Acres, Roods and Perches
Detail from an 1826 survey of
Waltham Abbey, giving areas in Acres, Roods and Perches.
In fact, the terms Poles and Perches were interchangeable;
both referred to the smallest
standard unit of area (5½ yards x 5½ yards) in the Acres - Roods -
Perches system, primarily used for measuring and sub-dividing fields
and land. The word Pole comes from the wooden pole used to measure out its sides, which was
both long enough for a ploughman to prod the oxen in the front row
of his plough-team with, and short enough for the ploughman's boy
to be able to carry it. The alternative Perch might have
derived from the pole being balanced on the boy's shoulder, a bit
like a bird sitting on a branch.
Just to add more confusion, this pole was also
sometimes called a rod, and the Rod also became
the standard unit of length for such things as shop frontages
when a new street was being laid out. In the same way, the two
terms Rod and Rood could also be
confused - especially when old spelling habits are considered. Roods were
usually a unit of
area, equal to 40 Perches (or Poles or Rods - properly
speaking, Square Rods). Unfortunately, however, there was
also a little-used unit of length called a Rood, which was either 7
or 8 yards, or (occasionally) the same as a Rod! Better give up now!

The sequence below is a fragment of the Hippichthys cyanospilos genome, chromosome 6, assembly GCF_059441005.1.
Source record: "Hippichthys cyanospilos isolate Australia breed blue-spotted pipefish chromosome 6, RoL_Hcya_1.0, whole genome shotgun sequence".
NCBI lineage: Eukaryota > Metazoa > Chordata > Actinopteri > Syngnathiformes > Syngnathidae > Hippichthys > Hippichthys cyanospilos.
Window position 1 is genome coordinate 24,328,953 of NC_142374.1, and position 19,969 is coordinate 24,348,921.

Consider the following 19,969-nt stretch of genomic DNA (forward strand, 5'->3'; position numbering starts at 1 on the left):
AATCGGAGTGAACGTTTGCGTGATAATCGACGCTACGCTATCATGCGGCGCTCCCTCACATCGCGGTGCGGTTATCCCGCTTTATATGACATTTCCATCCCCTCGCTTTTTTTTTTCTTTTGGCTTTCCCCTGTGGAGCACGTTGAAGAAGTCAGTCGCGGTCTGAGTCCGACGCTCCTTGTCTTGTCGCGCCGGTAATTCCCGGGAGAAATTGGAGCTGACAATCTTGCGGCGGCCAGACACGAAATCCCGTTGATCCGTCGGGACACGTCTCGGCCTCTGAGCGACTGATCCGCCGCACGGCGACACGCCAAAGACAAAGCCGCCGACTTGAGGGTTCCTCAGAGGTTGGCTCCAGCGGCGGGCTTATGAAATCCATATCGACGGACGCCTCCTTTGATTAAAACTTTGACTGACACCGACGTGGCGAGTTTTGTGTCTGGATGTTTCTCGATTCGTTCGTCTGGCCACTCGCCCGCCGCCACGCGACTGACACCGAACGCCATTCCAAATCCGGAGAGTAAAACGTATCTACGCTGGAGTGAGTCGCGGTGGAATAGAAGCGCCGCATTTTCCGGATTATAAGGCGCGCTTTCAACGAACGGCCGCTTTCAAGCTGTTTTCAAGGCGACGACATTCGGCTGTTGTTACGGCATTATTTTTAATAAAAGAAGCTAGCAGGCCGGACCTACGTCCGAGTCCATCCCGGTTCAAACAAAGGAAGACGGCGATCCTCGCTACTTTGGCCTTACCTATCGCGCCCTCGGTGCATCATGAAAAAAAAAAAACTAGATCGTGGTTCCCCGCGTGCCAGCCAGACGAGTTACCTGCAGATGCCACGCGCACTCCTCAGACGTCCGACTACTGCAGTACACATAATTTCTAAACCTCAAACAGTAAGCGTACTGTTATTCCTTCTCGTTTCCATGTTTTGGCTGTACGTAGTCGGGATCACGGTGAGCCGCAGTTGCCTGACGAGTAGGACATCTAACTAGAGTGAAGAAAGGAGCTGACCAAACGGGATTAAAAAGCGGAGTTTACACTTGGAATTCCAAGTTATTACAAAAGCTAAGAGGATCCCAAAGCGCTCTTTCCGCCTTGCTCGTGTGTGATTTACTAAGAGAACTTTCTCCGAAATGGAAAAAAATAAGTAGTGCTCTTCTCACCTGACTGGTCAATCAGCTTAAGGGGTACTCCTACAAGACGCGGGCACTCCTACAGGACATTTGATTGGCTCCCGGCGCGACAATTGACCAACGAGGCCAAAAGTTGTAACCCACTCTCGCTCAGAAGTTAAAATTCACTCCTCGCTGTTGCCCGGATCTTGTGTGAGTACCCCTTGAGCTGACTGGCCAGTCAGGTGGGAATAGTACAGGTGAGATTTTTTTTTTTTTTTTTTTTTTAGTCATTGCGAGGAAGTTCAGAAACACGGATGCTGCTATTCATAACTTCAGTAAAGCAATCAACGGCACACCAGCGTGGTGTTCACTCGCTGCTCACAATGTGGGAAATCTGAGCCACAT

The term Rood is
mostly applied to church features, as it means cross. It's an
old English word which the Anglo-Saxons seem to have brought with
them; it also exists in Old Frisian and Old Saxon (where it meant
'gallows'), Old High German ('rod or pole'), Old Norse ('oar'), and
even Old Slavic (' the shaft of a lance'). From this range of
meanings we can easily see why Rood could be used either for a
length or for an area - or rather (the square of) a length.
Its use within the A.R.P.
system may derive from it
being a quarter of an acre - in other words, an acre cut into four
by making two slices in the form of a cross. This very act of division could even have had
religious significance - perhaps the field was being given a blessing
by being 'crossed' as the land was being divided amongst the
villagers, presumably as it was being cleared of forest and put to
agricultural use for the first time.
Closely related to the Rood
is the Furlong, which was
originally a 'furrow-long' or 'the length of a furrow,'
the length in question being 40 Poles or 220 yards (though doubtless
it was longer in the morning than it was in the evening, when the
oxen were getting tired!). An area
4 Poles wide by 40 Poles (one
furrow-length) long, was considered to be the amount of land that
plough-team (a ploughman, his boy, four pairs of oxen and a long
plough in the daylight hours of one day. This area is referred to as
an Acre, which term derives from an early French word for 'field.'
(The word 'agriculture' has a similar origin - it means 'field
True, the standard
representation of a Rood is not square-shaped, neither is the Acre
from which it is cut; they both (usually!) measure 220 yards (40 Poles, or 1
Furlong) in length, and 5½ yards (1 Pole) or 22 yards (4 Poles)
in width, respectively. Hence the act of division will not have been
in the form of a cross. But this is a mathematical textbook
synthesis of the relationship between the areas, not what happened